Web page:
Patrick B has created a beautiful village scene, vaguely reminiscent of the architecture of Skyrim. It looks like the perfect place to settle down and raise a little tribe of Nords. There’s a real sense of a living town here, created in no small part by the angled buildings and irregular stone paving. The landscaping provides an interesting base for the model, and the whole thing is nicely broken up with the patches of horticulture — check out the wheat on the right and the little garden on the left.
Patrick has built a number of models in this style recently. I particularly liked this large tavern…
LEGO castles are a well-practiced art form at this point, so it takes a lot to impress us here at The Brothers Brick. But this pop-up Himeji Castle has left us dumbfounded! According to Japanese builder talapz, whose pop-up Kinkaku-ji temple and Todai-ji temple we’ve featured previously, it took 15 months to complete and weighs 12.5 kilograms (27.5 pounds).
Amazingly, the pop-up and folding action is done entirely with the friction of LEGO pieces, because no glue was used to keep the bricks together. Even when the castle is folded down to its “storage” mode, it measures in at 70 x 70 x 11.5 cms (27.5 x 27.5 x 4.5 inches).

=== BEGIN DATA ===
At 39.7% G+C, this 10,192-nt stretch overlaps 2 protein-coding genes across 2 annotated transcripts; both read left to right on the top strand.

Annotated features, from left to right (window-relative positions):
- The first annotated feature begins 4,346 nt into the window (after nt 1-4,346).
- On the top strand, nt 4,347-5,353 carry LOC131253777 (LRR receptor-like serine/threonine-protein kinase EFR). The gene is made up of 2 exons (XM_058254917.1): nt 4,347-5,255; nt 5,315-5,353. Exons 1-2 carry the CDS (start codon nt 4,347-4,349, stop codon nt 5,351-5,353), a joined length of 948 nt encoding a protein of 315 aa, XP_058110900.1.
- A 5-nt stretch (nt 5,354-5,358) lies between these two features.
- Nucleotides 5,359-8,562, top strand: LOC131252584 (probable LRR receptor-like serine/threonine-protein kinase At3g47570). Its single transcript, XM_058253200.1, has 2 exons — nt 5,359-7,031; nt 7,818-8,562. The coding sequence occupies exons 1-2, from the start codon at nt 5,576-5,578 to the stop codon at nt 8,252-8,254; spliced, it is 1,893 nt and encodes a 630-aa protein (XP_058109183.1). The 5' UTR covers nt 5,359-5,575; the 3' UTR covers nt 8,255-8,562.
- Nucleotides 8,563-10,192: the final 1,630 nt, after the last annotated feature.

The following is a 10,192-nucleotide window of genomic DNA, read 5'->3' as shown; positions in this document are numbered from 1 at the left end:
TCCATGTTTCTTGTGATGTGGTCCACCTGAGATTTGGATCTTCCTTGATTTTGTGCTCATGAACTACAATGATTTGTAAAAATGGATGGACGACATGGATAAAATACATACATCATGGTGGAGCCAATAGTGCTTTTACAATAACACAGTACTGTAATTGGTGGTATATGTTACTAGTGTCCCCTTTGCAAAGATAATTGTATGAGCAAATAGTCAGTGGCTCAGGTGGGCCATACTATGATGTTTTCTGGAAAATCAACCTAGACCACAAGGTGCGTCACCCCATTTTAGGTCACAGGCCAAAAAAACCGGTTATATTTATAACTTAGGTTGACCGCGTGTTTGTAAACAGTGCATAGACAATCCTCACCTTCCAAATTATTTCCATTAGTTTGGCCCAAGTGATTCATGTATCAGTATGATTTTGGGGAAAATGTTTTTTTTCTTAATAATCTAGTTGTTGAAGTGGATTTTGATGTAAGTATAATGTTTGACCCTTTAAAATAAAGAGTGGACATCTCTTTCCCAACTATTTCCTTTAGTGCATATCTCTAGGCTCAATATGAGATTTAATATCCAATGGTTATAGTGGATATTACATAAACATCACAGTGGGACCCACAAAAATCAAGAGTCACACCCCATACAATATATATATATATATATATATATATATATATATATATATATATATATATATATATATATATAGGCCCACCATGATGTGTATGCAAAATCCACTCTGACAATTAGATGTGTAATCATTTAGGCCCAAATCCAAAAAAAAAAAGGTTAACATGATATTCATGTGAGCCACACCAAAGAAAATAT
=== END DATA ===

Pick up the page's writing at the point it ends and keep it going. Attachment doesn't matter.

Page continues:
Not content with wowing us with his LEGO versions of Discworld characters, Eero Okkonen recently knocked us sideways with this excellent Samurai figure. The helmet armor’s “face” is particularly good, as is that awesome bird device on the chest. Magic stuff — now I want to see an opponent built for an epic shogun showdown.
Rick Bewier has built a fantastic LEGO brewery scene, complete with an old-school dray lorry picking up its next delivery. The truck itself is a nice little model, but what makes the scene for me is the excellent use of color in the building itself, and things like the sliding warehouse doors and the lights.
I work for a brewery “in real life” and so I appreciated the other touches Patrick has added. The roof is obviously pretty cool, but what I particularly liked was the chimney — a spot-on detail for a compelling recreation of a classic redbrick Victorian-era brewery.
Check out this fantastic Jungle Guardian Bionicle creation from Victor. I’m not normally much of a fan of Bionicle — I generally prefer my LEGO in the blockier variety. However, this is the sort of build which challenges my notions of what a “proper” LEGO model is made of. I love the sense of character and menace this bad boy carries alongside that sweet mace…